Effortless English Archives

Automatic English For The People

Saturday, October 28, 2006


by AJ

One thing I do like about the traditional school system is the school year calendar. Its one of the few things that actually works in education, and it works well.

The American school year has several breaks built in, including a "long" (2 month) summer break.

As I complete my first full year teaching at IIC, I'm realizing how important those breaks are. They provide time for teachers (and learners) to rejuvenate. They provide time to get away from the subject matter, do other things, and let your brain work unconsciously for a while.

Without this, we grow stale. Doing the same thing over and over again without a break is a recipe for burnout.

And that's what's happened to me. For a year, most of my waking hours have been focused on English teaching. I teach my classes. Then I come home and think about the classes. I brainstorm ways to improve them.

I added tutoring hours at The Linguist. I started teaching a few private students.

Then, last month, I started teaching a night class at IIC and at the same time launched my new student website, Effortless English.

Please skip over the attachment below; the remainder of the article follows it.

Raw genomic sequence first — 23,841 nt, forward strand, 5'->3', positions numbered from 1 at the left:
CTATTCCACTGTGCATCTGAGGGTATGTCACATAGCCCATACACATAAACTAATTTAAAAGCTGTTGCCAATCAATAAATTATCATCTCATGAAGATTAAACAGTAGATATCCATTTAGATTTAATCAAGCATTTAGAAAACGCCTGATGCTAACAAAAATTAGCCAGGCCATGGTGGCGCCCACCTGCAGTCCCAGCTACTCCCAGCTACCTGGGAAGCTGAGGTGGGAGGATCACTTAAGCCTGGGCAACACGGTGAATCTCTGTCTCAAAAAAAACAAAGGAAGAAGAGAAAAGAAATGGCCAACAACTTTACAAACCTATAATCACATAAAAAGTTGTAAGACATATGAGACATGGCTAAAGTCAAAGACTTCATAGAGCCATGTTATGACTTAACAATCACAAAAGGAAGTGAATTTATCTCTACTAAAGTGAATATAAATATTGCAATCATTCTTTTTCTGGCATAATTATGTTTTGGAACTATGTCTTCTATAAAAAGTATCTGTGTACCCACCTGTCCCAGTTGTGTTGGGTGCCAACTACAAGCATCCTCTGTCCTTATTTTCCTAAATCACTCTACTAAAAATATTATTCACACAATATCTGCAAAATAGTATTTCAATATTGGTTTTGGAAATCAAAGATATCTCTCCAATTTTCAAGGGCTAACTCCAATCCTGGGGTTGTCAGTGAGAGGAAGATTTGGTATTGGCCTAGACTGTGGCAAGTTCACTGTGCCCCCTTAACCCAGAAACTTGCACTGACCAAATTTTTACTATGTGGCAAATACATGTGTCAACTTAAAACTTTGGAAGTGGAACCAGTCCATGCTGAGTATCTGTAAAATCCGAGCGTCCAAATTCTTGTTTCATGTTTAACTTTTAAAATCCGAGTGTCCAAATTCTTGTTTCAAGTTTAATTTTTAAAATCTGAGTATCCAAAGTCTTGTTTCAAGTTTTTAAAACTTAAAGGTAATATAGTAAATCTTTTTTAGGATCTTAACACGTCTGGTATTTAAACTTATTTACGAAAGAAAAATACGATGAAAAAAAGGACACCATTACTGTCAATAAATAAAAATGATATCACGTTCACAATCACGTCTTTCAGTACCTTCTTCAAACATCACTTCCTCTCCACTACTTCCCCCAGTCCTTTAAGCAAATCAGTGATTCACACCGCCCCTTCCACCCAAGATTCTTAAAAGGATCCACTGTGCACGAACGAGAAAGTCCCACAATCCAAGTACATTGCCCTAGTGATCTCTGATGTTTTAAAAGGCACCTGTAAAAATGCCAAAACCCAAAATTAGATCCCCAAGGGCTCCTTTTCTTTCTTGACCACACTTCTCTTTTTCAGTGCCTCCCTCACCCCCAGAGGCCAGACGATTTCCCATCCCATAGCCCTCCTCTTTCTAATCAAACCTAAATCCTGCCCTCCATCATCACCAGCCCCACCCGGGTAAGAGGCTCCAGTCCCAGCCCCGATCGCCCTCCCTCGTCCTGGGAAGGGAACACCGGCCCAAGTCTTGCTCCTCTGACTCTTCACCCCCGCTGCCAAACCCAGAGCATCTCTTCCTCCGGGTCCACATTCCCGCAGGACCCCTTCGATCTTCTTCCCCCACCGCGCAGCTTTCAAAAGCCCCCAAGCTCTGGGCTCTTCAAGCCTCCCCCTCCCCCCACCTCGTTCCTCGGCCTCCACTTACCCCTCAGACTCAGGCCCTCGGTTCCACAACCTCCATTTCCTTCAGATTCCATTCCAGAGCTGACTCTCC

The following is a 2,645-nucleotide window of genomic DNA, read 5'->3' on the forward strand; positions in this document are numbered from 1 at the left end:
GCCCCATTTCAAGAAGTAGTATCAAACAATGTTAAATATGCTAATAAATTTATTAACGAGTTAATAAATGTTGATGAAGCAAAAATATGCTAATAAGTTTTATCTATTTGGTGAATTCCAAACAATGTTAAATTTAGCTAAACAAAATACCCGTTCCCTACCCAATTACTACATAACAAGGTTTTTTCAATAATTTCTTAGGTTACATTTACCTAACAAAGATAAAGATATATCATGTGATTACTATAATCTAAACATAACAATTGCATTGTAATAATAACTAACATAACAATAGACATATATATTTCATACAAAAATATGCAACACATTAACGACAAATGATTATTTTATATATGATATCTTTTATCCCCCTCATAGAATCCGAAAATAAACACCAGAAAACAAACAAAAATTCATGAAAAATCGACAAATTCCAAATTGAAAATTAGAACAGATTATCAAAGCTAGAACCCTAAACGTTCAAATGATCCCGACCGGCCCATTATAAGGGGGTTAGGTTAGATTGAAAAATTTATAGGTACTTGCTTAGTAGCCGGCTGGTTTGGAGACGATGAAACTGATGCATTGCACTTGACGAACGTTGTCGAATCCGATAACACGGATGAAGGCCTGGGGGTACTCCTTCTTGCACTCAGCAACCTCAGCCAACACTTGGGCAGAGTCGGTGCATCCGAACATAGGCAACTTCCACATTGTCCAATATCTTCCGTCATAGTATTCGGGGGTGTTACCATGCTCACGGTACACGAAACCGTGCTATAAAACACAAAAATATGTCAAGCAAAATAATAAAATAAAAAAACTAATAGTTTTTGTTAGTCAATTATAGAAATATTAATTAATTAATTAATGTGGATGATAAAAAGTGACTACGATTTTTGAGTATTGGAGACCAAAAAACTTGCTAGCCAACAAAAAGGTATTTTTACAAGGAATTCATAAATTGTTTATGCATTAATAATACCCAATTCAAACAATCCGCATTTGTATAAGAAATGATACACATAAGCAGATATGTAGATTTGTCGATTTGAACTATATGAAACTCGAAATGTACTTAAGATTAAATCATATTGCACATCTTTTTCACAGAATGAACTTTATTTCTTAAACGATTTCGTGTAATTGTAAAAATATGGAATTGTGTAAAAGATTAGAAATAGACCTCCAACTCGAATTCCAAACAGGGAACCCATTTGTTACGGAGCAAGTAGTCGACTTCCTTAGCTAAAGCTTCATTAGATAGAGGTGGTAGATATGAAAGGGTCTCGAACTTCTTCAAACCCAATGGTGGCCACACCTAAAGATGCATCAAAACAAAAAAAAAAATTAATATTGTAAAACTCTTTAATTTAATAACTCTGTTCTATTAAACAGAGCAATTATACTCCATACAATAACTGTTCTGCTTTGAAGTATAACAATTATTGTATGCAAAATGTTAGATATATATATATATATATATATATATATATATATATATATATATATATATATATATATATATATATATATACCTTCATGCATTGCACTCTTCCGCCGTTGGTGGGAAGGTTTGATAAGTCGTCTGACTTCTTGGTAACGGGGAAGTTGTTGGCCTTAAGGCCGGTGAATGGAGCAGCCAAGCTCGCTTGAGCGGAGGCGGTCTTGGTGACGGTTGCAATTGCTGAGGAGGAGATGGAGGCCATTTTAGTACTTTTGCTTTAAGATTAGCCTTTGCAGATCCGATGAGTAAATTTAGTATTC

Throughout this time, I've never had much of a break-- mainly because I get no paid vacation at my job- so when I do try to take a break, I end up going in debt and more stressed out than if I'd skipped the vacation.

All this has taken its toll and last week, something snapped. I'd simply had enough. Enough of teaching English, tutoring English, writing about English, and thinking about English every moment I'm awake. My energy level is extremely low- I have no enthusiasm in my classes anymore. In fact, the quality of my teaching has dropped dramatically and suddenly. I finally realized that something had to be done.

While I still can't afford to take a nice long trip somewhere, which is what I really need- I have decided to scale back considerably.

I've told my school that I'm finished with the night class. I've cut way back on The Linguist.